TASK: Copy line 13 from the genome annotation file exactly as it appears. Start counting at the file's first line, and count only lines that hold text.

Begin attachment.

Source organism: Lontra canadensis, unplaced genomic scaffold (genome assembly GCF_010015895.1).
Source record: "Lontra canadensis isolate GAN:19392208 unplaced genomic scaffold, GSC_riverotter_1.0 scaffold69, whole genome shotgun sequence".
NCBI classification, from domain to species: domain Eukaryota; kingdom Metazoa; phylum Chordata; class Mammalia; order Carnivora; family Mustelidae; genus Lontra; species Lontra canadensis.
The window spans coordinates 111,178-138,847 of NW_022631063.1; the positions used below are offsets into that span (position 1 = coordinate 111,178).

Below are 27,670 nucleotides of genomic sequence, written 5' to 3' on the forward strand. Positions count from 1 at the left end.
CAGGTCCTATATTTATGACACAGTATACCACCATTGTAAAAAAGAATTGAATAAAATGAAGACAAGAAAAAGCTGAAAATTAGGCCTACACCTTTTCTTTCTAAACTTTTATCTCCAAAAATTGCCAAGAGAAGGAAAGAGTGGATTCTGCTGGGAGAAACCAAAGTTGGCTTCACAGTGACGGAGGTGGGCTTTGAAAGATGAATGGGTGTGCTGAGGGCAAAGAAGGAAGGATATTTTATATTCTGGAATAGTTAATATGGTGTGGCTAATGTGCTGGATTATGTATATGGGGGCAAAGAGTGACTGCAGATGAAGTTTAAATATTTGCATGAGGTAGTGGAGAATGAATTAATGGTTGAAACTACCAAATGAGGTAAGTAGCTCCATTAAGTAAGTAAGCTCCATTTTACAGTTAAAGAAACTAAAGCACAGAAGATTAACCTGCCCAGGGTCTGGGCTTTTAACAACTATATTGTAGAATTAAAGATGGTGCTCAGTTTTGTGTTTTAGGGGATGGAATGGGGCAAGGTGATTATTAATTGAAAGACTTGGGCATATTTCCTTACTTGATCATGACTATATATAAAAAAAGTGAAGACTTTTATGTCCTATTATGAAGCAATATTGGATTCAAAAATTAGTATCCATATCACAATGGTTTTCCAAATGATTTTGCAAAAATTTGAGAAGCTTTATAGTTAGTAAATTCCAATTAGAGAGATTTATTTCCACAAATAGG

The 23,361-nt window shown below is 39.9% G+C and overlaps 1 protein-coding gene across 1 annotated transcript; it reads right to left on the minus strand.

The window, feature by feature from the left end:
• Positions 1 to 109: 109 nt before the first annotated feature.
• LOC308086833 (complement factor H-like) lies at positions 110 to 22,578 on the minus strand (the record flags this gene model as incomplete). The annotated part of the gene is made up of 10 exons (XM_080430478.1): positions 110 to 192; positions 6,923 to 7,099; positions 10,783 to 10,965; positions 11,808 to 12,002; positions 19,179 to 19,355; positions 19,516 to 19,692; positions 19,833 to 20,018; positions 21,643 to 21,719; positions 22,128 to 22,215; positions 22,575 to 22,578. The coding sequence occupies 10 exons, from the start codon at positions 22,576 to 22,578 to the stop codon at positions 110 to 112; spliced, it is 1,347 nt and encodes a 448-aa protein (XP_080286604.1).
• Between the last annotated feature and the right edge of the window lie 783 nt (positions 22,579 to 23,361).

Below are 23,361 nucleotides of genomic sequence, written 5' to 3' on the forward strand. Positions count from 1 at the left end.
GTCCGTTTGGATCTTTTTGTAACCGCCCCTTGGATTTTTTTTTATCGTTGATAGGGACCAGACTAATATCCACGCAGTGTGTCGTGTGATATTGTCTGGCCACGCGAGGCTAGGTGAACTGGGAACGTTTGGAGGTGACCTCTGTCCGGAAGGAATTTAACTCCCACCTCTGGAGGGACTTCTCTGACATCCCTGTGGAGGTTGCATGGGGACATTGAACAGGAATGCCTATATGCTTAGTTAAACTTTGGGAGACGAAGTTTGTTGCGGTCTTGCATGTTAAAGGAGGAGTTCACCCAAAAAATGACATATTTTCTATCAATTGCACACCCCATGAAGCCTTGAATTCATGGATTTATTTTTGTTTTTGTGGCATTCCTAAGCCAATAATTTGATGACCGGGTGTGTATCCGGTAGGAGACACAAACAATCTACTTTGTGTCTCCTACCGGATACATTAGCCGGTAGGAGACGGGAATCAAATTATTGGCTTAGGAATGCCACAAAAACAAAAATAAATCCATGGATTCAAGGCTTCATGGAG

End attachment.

GTCCGTTTGGATCTTTTTGTAACCGCCCCTTGGATTTTTTTTTATCGTTGATAGGGACCAGACTAATATCCACGCAGTGTGTCGTGTGATATTGTCTGGCCACGCGAGGCTAGGTGAACTGGGAACGTTTGGAGGTGACCTCTGTCCGGAAGGAATTTAACTCCCACCTCTGGAGGGACTTCTCTGACATCCCTGTGGAGGTTGCATGGGGACATTGAACAGGAATGCCTATATGCTTAGTTAAACTTTGGGAGACGAAGTTTGTTGCGGTCTTGCATGTTAAAGGAGGAGTTCACCCAAAAAATGACATATTTTCTATCAATTGCACACCCCATGAAGCCTTGAATTCATGGATTTATTTTTGTTTTTGTGGCATTCCTAAGCCAATAATTTGATGACCGGGTGTGTATCCGGTAGGAGACACAAACAATCTACTTTGTGTCTCCTACCGGATACATTAGCCGGTAGGAGACGGGAATCAAATTATTGGCTTAGGAATGCCACAAAAACAAAAATAAATCCATGGATTCAAGGCTTCATGGAG